The King’s Birthday

A 1794 illustration of King George, complete with lyrics to “God Save the King.” The song was first published in 1744 and is today the national anthem of the United Kingdom. Courtesy Anne S.K. Brown Military Collections, Brown University Library

An annual highlight during the late 18th century, King George III’s birthday on June 4 provided British residents of Michilimackinac, as well as the rest of the British empire, an opportunity to celebrate in style. Every year, troops around the world fired special salutes to mark the King’s birth, and civilians and soldiers held parties to toast His Majesty’s health.

The royal birthday celebrations could take many forms, but almost invariably included artillery or musket salutes, combined with other ceremonial elements. In New York City in 1766, Captain John Montressor noted that all of the British officers participated in a procession, accompanied by salutes from warships in the harbor. Oxen were roasted, and beer and grog were served to the civilian population. In the evening, the city was illuminated with candles in every window, and the officers attended a dinner with toasts, each punctuated with more artillery salutes and hearty “huzzas.” Ironically, that year’s royal festivities may have been especially boisterous because the citizens of New York were also celebrating the repeal of the Stamp Act. At Fort Niagara in 1772, the soldiers of the 60th Regiment were under strict orders to be “very Clean well dresst and [their hair] Powdered” when they fired three musket volleys to accompany an artillery salute.

Even the outbreak of the American Revolution did not dampen the annual celebrations. During the summer of 1775, as rebel forces encircled the British in Boston, Lt. John Barker of the 4th Regiment recorded an artillery salute fired from the front lines, followed by another from the Royal Artillery parked on the common, followed by yet another fired from the muskets of the assembled piquet guards. The American rebels attempted to fire their own “salute” a short time later. At Quebec in 1776, Governor Guy Carleton presided over an artillery salute from the city’s citadel, and Baron Friedrich Riedesel, commander of some of the German troops serving with the British in Canada, attended a ball later that evening. A year later, Captain Georg Pausch, a German officer of the Hesse-Hanau Artillery, participated in another royal salute from the Quebec citadel, which was followed by three massed volleys from the British infantrymen of the 29th Regiment. That evening, Pausch’s artillerymen competed against a British Royal Artillery crew in a timed firing test (the Germans won, firing 12 shots in a minute). The civilians of Quebec illuminated the town and staged their own “feu de joie,” firing their muskets and pistols from sunset until well after midnight. In 1778, many of the British and German troops who had celebrated in Quebec found themselves prisoners of war, having surrendered to the Americans at Saratoga in October 1777. Despite these hardships, Baron Riedesel’s wife, Frederika, who accompanied him into captivity, threw a dinner and ball for the British and German officers being held in Massachusetts. In her diary, she reported that “never, I believe, has ‘God save the King’ been sung with more enthusiasm or with more genuine good will.”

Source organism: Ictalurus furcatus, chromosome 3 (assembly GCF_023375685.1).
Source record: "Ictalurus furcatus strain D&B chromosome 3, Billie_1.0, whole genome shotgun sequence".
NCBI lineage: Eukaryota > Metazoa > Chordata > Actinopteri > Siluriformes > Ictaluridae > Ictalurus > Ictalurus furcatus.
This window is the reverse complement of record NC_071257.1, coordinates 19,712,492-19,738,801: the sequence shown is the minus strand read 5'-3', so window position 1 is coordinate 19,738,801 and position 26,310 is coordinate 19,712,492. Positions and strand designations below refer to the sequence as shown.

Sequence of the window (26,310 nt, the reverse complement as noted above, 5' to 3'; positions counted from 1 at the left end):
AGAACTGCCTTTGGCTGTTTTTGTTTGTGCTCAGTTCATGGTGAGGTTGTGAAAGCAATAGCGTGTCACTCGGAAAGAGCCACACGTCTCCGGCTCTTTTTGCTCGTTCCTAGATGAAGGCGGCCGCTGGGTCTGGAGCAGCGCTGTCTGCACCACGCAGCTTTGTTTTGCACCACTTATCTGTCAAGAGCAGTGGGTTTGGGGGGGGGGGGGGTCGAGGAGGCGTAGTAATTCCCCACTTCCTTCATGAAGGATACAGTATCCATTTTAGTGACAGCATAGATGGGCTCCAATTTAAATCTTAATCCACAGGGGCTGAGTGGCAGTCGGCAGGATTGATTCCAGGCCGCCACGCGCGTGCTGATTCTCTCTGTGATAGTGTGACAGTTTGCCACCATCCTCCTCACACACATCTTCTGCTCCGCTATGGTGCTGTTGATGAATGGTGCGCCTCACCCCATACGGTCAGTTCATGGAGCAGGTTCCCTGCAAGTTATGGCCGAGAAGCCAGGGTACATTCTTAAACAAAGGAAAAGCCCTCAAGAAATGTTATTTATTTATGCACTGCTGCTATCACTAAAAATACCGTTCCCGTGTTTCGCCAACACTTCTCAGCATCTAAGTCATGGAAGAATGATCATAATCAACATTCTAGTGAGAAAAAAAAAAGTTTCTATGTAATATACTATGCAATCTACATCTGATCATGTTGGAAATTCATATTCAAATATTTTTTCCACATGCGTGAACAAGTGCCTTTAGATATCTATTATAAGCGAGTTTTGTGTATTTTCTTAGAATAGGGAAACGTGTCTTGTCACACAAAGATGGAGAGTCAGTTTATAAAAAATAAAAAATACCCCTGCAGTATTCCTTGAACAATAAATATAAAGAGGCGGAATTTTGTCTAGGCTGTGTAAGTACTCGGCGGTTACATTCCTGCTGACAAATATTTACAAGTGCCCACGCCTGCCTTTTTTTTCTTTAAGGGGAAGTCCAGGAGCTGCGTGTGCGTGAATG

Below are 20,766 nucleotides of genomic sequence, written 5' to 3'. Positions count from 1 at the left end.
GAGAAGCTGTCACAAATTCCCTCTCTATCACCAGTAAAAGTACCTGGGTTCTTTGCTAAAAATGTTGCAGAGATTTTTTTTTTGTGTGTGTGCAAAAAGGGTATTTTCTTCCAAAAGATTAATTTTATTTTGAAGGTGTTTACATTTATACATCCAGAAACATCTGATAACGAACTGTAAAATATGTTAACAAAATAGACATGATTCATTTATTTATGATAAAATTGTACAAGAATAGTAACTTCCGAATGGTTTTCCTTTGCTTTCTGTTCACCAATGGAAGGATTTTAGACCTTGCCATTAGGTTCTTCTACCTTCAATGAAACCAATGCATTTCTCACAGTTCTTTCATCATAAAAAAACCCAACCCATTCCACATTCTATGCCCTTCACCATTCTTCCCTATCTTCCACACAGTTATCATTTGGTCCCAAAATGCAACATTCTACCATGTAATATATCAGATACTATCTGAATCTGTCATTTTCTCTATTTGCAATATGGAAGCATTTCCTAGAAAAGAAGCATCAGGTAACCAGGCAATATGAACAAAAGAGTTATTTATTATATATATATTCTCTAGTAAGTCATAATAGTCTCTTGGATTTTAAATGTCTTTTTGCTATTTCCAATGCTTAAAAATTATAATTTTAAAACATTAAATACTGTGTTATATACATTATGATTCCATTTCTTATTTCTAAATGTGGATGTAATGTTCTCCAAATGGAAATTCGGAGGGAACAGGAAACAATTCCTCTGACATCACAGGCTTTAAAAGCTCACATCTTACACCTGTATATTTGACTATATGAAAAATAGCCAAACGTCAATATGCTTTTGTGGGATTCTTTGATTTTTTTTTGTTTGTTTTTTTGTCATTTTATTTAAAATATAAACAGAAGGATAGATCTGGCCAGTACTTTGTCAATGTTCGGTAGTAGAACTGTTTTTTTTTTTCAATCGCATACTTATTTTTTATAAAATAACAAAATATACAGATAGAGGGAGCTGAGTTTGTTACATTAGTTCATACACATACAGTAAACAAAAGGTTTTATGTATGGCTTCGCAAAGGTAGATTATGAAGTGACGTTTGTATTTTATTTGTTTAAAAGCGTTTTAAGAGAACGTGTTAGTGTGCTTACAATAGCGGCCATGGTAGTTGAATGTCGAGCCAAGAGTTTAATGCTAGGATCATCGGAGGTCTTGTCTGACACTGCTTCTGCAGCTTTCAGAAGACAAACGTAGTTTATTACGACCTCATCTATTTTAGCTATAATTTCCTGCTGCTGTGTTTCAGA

In Great Britain, the King’s birthday was celebrated with even larger displays. In this 1799 illustration, the King reviews massed troops in Hyde Park in London to mark his birthday. Courtesy Anne S.K. Brown Military Collections, Brown University Library

Celebrations also took place at remote Michilimackinac, often including artillery salutes. Unfortunately, these birthday firings were twice marred by accidents. In 1771, Captain George Turnbull reported that “The King’s birth day a Matross [artilleryman] lost Two of his fingers by not Spunging the Guns Properly.” Four years later, the King’s birthday turned deadly when, according to Captain Arent DePeyster, “one of my matrosses lost his arm on the King’s birth day I fear thro’ mismanagement, his name is Lindsey.” Lindsey died of his injuries on June 16, 1775.

This year, the King’s birthday will once again be celebrated at Michilimackinac (hopefully in a much safer manner than in 1771 and 1775). Join the interpretive staff at Colonial Michilimackinac on June 4 for artillery salutes, patriotic songs, toasts, and other festivities. Visit for tickets and more information, and God save the King!

Leave a Reply

  • (will not be published)

Comments (required)

XHTML: You can use these tags: <a href="" title=""> <abbr title=""> <acronym title=""> <b> <blockquote cite=""> <cite> <code> <del datetime=""> <em> <i> <q cite=""> <s> <strike> <strong>